infection, primary care services, case management, and prevention services are essential. To prevent HIV transmission from pregnant women to their newborn children, which is virtually completely avoidable with appropriate drug therapy during pregnancy, obstetric and reproductive health services must be included. Finally, many people with HIV/AIDS suffer from co-morbid conditions such as mental illness or substance abuse disorders that interfere with compliance with treatment regimens. The inclusion of services to address mental illness and substance abuse is fundamental to the continuation of therapies essential to disease management. Accordingly, the Committee recommends:
Recommendation 3: The new program should entitle each eligible individual with HIV to a uniform, federally defined benefit package that reflects the standard of care for HIV/AIDS.
Even where programs exist for HIV/AIDS care, such as Medicaid and the Ryan White CARE Act program, access to sustained care has been undermined by erratic and uncertain provider participation in the programs. In most cases, this is attributable to inadequate provider reimbursement, specifically under Medicaid. In fact, Medicaid reimbursement to HIV/AIDS providers historically has been so low that in many states access to care for people with HIV/AIDS in Medicaid is the same as for those who are uninsured (Shapiro et al., 1999).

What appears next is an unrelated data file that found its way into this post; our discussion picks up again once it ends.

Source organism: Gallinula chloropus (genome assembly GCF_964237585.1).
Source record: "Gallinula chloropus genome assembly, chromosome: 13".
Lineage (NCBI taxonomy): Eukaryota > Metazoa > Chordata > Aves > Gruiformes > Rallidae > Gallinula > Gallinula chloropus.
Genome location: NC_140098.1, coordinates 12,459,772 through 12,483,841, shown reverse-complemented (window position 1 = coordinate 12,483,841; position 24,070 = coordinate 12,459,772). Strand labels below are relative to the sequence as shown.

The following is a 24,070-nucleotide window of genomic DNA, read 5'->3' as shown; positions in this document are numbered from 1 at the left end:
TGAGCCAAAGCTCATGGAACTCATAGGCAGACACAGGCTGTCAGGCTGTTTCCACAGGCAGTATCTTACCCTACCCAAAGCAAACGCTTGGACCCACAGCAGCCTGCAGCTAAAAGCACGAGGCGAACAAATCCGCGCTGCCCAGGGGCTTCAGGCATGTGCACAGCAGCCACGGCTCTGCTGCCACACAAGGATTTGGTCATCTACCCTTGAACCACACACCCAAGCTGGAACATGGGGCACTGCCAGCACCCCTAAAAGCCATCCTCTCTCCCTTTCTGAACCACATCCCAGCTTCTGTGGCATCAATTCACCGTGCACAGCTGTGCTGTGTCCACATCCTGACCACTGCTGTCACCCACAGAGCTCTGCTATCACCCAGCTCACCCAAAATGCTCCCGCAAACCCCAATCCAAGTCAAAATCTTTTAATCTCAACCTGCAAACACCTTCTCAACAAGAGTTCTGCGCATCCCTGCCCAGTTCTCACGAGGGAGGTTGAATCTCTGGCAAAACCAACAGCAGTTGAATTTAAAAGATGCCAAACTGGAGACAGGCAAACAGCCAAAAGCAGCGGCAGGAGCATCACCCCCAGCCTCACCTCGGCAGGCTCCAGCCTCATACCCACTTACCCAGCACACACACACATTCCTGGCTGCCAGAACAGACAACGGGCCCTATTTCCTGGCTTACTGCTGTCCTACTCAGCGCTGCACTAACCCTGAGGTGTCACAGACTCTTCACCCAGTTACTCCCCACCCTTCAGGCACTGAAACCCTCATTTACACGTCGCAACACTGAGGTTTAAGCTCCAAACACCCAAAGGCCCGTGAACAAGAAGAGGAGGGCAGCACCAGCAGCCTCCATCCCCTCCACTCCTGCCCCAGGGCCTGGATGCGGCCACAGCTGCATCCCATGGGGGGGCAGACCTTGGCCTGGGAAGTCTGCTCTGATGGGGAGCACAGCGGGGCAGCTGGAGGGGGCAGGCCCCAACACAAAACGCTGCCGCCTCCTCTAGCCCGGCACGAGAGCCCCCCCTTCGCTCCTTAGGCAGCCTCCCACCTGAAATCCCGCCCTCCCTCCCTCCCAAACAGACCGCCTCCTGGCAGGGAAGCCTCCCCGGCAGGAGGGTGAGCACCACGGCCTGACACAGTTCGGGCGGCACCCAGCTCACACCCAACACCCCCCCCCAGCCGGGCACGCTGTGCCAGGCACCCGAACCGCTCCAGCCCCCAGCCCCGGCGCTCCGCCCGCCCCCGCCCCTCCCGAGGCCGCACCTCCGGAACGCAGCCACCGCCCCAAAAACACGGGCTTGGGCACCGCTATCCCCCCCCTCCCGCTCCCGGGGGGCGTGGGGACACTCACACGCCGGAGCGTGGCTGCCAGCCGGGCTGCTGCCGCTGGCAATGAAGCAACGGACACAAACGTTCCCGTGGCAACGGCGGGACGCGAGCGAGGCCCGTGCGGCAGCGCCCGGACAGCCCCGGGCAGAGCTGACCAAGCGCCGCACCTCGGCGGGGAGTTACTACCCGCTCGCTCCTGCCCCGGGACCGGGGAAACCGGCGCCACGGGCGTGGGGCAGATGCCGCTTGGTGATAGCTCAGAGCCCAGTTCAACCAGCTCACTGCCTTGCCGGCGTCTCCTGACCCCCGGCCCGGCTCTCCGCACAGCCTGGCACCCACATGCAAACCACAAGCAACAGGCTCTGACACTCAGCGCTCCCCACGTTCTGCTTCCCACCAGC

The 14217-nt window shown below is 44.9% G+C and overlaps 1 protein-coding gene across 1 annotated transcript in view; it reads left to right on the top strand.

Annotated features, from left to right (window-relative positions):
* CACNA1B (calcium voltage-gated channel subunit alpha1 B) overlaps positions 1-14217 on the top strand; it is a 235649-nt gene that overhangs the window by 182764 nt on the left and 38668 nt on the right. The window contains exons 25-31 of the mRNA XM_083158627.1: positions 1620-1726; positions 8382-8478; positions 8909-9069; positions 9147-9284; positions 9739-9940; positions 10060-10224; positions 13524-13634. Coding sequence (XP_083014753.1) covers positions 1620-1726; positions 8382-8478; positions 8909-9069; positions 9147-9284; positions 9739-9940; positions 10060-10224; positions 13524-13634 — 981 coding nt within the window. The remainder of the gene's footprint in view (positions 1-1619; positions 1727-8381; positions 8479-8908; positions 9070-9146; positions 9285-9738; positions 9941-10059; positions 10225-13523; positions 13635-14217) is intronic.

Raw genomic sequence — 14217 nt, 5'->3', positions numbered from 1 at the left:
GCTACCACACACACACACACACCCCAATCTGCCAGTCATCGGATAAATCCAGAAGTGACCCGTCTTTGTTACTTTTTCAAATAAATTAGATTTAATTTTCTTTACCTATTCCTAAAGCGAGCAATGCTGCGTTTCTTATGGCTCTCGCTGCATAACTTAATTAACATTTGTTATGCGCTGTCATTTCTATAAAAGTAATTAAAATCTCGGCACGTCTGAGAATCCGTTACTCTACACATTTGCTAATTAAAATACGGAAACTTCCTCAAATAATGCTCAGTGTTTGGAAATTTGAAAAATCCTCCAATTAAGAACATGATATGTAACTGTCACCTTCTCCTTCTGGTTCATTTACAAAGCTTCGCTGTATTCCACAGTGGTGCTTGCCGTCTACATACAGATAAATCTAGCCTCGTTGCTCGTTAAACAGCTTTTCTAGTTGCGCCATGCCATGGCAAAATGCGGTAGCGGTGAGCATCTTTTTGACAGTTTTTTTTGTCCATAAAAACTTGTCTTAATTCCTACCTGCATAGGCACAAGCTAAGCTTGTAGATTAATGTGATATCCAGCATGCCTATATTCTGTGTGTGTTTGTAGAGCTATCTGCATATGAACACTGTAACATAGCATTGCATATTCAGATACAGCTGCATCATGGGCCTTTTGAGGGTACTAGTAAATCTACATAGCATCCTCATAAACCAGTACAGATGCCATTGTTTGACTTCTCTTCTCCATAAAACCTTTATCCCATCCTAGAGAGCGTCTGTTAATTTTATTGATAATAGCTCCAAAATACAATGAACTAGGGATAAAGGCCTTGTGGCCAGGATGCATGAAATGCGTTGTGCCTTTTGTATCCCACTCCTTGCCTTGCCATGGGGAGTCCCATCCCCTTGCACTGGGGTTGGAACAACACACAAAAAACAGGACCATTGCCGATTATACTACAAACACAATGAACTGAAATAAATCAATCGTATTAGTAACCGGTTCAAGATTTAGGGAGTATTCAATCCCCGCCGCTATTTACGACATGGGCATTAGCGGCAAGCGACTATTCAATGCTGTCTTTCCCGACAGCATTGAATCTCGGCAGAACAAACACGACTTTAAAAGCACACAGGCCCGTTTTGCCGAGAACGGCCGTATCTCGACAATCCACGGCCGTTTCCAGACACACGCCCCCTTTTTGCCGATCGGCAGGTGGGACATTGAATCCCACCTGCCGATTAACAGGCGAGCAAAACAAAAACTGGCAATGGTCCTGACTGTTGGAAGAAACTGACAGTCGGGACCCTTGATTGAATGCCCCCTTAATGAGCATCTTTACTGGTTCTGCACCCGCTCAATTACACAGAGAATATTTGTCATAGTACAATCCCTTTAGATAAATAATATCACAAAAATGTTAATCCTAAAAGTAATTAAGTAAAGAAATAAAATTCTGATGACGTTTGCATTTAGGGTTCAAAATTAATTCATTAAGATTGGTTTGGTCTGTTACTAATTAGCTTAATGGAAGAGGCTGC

These access barriers are incompatible with the Committee’s objective of achieving reduced morbidity, mortality, and disability. Of the public insurance programs, Medicare has achieved a noteworthy record of improving access to care, and provider participation remains very high (around 96 percent). While recent budget reductions may threaten the level of provider participation and may affect beneficiary access, Medicare still represents a model for improving access to care. Accordingly, the Committee recommends:
Recommendation 4: The new program should reimburse providers who elect to participate at rates comparable to those paid by Medicare for comparable services.
Drug manufacturers sell the same product at different prices to different purchasers. Under current law, the price drug manufacturers can charge the Department of Veterans Affairs (VA), the Department of Defense (DOD), the Public Health Service (PHS), and the Coast Guard for products